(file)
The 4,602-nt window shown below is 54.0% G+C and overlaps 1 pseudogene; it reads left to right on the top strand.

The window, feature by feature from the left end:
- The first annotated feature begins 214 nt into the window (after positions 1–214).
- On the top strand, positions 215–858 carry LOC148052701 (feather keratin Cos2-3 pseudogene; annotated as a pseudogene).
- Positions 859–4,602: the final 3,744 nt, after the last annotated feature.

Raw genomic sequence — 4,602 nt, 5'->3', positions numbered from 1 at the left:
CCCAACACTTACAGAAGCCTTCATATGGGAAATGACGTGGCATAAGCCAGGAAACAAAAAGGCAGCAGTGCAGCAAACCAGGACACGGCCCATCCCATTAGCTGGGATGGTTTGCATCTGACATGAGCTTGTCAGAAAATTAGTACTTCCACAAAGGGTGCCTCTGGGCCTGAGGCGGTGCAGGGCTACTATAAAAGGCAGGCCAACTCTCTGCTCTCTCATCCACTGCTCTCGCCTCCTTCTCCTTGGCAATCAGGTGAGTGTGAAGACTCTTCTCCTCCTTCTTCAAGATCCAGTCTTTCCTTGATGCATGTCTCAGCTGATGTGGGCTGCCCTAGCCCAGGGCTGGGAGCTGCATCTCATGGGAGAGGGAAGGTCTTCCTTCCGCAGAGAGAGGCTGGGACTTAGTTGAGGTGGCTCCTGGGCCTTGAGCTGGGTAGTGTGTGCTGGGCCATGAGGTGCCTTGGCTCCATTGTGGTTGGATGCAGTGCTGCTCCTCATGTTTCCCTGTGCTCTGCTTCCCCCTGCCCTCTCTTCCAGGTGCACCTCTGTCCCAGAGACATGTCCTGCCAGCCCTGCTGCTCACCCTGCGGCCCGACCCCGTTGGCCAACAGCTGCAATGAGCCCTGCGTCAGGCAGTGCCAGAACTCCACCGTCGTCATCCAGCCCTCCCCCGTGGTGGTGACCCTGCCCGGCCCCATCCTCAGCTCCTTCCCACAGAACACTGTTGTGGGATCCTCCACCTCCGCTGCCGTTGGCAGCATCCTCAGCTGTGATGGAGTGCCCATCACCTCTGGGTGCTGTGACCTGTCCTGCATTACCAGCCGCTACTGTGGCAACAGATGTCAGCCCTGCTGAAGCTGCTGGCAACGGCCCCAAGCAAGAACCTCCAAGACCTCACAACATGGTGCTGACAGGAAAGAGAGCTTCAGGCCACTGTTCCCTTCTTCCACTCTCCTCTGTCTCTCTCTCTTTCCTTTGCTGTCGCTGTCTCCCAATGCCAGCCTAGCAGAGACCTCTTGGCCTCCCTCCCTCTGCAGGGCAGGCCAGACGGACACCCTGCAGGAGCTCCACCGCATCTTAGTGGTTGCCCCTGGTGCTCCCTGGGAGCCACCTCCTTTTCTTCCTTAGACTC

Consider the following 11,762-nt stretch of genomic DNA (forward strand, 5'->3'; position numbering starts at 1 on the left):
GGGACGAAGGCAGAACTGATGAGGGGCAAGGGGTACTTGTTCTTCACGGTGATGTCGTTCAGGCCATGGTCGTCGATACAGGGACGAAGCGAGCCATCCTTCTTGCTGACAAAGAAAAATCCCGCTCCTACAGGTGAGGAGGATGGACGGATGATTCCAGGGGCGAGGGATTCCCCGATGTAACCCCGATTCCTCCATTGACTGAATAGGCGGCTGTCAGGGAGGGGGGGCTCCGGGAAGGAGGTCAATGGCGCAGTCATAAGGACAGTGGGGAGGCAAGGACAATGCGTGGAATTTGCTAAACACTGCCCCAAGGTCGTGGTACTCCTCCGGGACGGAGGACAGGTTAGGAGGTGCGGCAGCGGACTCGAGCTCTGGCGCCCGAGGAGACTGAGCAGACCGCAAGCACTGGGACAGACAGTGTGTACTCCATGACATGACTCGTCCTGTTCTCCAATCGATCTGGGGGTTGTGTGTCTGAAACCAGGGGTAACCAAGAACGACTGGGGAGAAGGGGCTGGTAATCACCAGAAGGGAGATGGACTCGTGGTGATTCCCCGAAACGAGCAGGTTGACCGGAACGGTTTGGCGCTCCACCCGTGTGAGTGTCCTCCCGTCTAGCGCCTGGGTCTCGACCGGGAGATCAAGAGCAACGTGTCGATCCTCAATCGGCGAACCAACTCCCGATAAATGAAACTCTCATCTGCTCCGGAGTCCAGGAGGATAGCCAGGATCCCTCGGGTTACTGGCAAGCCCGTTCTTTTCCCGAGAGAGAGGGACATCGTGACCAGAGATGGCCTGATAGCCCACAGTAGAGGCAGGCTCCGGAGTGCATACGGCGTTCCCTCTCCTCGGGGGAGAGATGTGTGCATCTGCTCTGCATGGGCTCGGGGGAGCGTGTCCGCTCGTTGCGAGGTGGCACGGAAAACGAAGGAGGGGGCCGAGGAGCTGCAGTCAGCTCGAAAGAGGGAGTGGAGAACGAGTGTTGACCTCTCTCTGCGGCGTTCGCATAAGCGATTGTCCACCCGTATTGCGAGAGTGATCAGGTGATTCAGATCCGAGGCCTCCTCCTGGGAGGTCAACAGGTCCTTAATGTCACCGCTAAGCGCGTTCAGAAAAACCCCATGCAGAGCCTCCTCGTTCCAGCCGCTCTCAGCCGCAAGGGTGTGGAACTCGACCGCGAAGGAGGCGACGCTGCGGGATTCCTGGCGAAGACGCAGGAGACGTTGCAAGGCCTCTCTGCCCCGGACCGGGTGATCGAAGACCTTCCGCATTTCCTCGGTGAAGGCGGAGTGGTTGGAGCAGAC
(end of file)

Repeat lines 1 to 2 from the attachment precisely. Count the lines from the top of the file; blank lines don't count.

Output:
The 4,602-nt window shown below is 54.0% G+C and overlaps 1 pseudogene; it reads left to right on the top strand.

The window, feature by feature from the left end: